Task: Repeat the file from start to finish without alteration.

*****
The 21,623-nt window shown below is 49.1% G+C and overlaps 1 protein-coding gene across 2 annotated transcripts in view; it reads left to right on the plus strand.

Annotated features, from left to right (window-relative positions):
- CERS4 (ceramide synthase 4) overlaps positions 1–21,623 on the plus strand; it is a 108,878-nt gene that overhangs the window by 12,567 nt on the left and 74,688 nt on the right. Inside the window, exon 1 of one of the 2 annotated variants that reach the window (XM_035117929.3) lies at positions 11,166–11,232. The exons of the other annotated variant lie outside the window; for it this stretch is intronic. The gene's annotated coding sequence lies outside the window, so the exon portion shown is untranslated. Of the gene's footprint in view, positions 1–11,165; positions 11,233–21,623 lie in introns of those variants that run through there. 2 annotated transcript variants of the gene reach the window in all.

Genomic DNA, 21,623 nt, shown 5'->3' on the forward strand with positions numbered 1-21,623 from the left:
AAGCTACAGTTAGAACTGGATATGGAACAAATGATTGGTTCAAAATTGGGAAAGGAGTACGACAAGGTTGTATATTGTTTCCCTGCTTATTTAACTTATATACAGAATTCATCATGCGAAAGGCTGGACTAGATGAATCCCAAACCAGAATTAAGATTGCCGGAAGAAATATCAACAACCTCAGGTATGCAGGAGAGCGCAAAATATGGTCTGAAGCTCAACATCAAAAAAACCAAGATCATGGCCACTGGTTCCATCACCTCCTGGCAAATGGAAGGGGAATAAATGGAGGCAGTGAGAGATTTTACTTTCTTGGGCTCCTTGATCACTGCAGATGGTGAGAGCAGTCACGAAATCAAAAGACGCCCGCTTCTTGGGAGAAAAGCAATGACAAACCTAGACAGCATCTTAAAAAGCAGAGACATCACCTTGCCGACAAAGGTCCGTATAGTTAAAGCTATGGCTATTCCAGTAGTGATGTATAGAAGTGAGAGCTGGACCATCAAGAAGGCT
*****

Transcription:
The 21,623-nt window shown below is 49.1% G+C and overlaps 1 protein-coding gene across 2 annotated transcripts in view; it reads left to right on the plus strand.

Annotated features, from left to right (window-relative positions):
- CERS4 (ceramide synthase 4) overlaps positions 1–21,623 on the plus strand; it is a 108,878-nt gene that overhangs the window by 12,567 nt on the left and 74,688 nt on the right. Inside the window, exon 1 of one of the 2 annotated variants that reach the window (XM_035117929.3) lies at positions 11,166–11,232. The exons of the other annotated variant lie outside the window; for it this stretch is intronic. The gene's annotated coding sequence lies outside the window, so the exon portion shown is untranslated. Of the gene's footprint in view, positions 1–11,165; positions 11,233–21,623 lie in introns of those variants that run through there. 2 annotated transcript variants of the gene reach the window in all.

Genomic DNA, 21,623 nt, shown 5'->3' on the forward strand with positions numbered 1-21,623 from the left:
AAGCTACAGTTAGAACTGGATATGGAACAAATGATTGGTTCAAAATTGGGAAAGGAGTACGACAAGGTTGTATATTGTTTCCCTGCTTATTTAACTTATATACAGAATTCATCATGCGAAAGGCTGGACTAGATGAATCCCAAACCAGAATTAAGATTGCCGGAAGAAATATCAACAACCTCAGGTATGCAGGAGAGCGCAAAATATGGTCTGAAGCTCAACATCAAAAAAACCAAGATCATGGCCACTGGTTCCATCACCTCCTGGCAAATGGAAGGGGAATAAATGGAGGCAGTGAGAGATTTTACTTTCTTGGGCTCCTTGATCACTGCAGATGGTGAGAGCAGTCACGAAATCAAAAGACGCCCGCTTCTTGGGAGAAAAGCAATGACAAACCTAGACAGCATCTTAAAAAGCAGAGACATCACCTTGCCGACAAAGGTCCGTATAGTTAAAGCTATGGCTATTCCAGTAGTGATGTATAGAAGTGAGAGCTGGACCATCAAGAAGGCT